Reviewed by Chris Richards
You don’t read this story. You feel it. Luan Goldie’s Nightingale Point is visceral, not cerebral. It is powerful, engaging, important, and at times painful. A tale of chances, chaos, and consequences. There are criticisms that can be made but, ultimately, it is perfectly imperfect.
Nightingale Point is inspired by a tragic event at high-rise flats in the Bijlmer, Amsterdam in 1992. It is a timely publication in tribute to those from Grenfell Tower. Decades and The North Sea separate them but the aftermath unfolds with little to part those affected. Goldie has created a vivacious and recognisable world for readers to become absorbed into. Each chapter is told from one of six main characters’ perspectives on that day and after. Laying out reactions, effects of trauma, and finding the courage for the journey to contentment. Each of the personalities have pain from the past and personal hurdles to overcome. This makes every page seem like an autopsy of the psyche without resorting to cold psychological jargon. Differing perspectives add depth, vivacity, and empathy.
Goldie’s writing is an advocate for her character’s responses and reactions to the event, not the disaster itself or even the politics that are bound to follow. This story is about people and relationships; the simple, complex, old, and new ties to other people in life. Bureaucracy and logistics are dealt with lightly, third hand, and briefly. Even the peripheral bureaucratic characters inspire a small amount of sympathy and drive the narrative forward. Expect anticipation, tears, and that noise of unexpected amusement which always seems to happen at a moment of maximum embarrassment. Best read in the bath, just blame those damp eyes on the steam.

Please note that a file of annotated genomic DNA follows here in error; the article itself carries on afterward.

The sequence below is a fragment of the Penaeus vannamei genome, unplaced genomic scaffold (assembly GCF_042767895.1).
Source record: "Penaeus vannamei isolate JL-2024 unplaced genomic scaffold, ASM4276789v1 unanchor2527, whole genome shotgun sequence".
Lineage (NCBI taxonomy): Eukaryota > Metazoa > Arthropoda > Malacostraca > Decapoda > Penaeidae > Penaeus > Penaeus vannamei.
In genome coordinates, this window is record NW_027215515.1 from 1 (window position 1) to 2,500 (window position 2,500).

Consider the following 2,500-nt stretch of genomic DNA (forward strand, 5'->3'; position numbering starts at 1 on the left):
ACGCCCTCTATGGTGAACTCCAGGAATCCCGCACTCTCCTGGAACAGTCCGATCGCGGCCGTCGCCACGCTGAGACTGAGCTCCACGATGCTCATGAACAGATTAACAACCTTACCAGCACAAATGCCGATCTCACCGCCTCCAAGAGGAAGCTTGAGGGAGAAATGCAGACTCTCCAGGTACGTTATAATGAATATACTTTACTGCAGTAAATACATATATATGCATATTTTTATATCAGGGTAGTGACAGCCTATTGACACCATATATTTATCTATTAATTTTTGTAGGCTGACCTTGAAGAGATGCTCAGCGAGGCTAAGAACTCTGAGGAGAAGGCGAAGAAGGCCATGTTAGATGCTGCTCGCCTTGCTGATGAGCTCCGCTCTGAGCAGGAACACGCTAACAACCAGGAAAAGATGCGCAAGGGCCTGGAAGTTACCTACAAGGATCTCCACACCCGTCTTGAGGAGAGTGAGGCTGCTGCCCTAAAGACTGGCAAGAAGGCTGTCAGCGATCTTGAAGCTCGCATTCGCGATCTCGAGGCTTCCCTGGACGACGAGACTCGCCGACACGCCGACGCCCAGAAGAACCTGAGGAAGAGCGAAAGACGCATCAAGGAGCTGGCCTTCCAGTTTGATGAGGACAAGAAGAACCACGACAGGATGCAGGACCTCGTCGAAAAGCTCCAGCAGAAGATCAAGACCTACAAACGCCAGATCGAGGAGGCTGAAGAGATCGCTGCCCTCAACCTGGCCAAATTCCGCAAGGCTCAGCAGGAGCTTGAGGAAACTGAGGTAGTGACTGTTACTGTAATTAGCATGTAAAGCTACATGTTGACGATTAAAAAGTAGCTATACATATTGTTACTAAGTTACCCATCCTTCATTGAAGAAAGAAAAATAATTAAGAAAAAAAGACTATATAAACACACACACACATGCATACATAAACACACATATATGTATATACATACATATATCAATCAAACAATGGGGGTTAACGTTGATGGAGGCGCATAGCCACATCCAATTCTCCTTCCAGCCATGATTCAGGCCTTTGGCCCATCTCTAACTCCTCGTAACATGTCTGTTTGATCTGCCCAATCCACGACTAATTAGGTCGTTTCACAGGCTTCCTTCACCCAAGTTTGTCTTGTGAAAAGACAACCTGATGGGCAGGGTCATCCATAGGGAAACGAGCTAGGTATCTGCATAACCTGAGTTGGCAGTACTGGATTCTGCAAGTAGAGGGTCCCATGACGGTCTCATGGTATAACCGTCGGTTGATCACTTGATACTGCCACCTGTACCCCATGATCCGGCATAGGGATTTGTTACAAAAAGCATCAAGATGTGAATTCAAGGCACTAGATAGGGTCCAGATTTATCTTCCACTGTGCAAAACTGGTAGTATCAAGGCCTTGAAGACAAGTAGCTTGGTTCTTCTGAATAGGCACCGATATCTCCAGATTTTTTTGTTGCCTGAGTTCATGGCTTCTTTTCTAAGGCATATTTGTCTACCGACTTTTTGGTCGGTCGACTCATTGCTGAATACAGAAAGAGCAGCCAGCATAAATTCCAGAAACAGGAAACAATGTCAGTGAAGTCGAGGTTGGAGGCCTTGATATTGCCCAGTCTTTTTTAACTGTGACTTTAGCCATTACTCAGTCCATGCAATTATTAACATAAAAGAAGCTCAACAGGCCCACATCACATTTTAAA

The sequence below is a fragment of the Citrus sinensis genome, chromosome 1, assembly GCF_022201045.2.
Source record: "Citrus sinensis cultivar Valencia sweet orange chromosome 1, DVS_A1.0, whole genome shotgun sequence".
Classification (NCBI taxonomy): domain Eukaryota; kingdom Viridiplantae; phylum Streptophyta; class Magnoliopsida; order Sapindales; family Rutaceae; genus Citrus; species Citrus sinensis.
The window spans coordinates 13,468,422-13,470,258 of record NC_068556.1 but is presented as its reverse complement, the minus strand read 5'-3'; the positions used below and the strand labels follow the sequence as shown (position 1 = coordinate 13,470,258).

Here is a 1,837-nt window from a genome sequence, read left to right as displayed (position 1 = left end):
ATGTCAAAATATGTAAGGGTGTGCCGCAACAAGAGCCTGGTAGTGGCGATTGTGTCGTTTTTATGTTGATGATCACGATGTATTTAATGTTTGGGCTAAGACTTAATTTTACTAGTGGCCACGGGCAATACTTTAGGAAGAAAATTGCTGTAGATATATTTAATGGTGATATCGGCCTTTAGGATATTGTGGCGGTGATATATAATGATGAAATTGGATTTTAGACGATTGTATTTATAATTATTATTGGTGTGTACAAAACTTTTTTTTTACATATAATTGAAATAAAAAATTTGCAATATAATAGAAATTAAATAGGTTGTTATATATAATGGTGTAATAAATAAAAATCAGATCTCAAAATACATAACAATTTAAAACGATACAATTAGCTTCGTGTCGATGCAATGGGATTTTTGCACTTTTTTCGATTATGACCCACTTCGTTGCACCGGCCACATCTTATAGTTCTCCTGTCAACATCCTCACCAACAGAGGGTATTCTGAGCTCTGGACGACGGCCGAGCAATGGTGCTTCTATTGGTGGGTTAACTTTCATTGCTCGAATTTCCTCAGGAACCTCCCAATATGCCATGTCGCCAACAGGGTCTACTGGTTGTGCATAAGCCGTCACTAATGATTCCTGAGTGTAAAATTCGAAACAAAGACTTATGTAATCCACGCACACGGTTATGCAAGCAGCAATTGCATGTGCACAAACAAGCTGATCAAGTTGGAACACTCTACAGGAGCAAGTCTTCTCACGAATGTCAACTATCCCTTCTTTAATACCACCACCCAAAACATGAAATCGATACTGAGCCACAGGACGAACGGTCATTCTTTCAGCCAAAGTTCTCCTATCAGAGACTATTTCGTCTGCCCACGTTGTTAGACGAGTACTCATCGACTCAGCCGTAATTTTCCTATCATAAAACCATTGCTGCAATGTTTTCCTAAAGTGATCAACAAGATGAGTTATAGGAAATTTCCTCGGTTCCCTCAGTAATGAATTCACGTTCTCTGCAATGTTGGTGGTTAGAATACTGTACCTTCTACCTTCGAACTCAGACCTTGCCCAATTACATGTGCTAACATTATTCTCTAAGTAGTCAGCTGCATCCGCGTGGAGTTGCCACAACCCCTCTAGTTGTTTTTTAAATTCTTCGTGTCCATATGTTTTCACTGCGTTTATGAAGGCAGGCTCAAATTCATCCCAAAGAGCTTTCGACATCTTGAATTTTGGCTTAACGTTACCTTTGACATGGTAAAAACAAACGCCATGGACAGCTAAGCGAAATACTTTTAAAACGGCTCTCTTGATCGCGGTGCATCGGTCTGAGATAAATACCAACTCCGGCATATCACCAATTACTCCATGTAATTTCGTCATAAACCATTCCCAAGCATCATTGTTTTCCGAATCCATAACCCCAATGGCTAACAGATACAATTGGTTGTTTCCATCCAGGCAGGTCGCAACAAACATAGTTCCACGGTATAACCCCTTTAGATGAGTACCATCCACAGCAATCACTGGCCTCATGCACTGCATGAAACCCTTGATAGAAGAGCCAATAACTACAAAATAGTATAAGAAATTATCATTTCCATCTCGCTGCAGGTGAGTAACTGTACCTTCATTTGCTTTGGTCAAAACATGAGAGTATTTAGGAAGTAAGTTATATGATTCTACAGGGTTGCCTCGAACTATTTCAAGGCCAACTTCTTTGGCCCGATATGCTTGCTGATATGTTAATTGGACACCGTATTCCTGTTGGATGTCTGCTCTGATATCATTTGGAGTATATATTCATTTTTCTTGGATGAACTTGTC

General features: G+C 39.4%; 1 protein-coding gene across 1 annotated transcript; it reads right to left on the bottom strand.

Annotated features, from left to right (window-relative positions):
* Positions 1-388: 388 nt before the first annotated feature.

If there is a criticism it is the selective nature of the account of the tragedy. There are other characters who may have scratched an itch for abject terror/sorrow/despair. But this is also Goldie’s triumph; there is no doubt those other stories are happening in her world beyond the pages. From the incidental husband and wife holding each other, to the man with dreadlocks and paint-splattered clothes. The story is a snatched glance into events most are lucky enough not to experience directly but by which we are all nonetheless affected. Entertainment as catharsis.
Nightingale Point is Luan Goldie’s much anticipated debut novel. She was shortlisted for the London Short Story Prize in 2018, came second in Grazia/Orange First Chapter Competition in 2012, and won the Costa Short Story Award in 2017 for “Two Steak Bakes and Two Chelsea Buns”. As well as her day jobs as a Primary School teacher and mother, Goldie has a coveted place in the Almasi League based in London for writers of colour and writing with an ethnic background, under the mentor Courttia Newland who is cited in the Acknowledgements as an “early inspiration to write”. All her achievements to date make it clear Luan Goldie is an undeniable talent and inspires excited anticipation for future projects.
The Almasi League accepts monetary donations on their website to support its aims to encourage new and exciting voices in literature and for them to be read widely.
Nightingale Point, published by HQ, is out now. It is available from good bookshops, including October Books in Portswood Road, Southampton.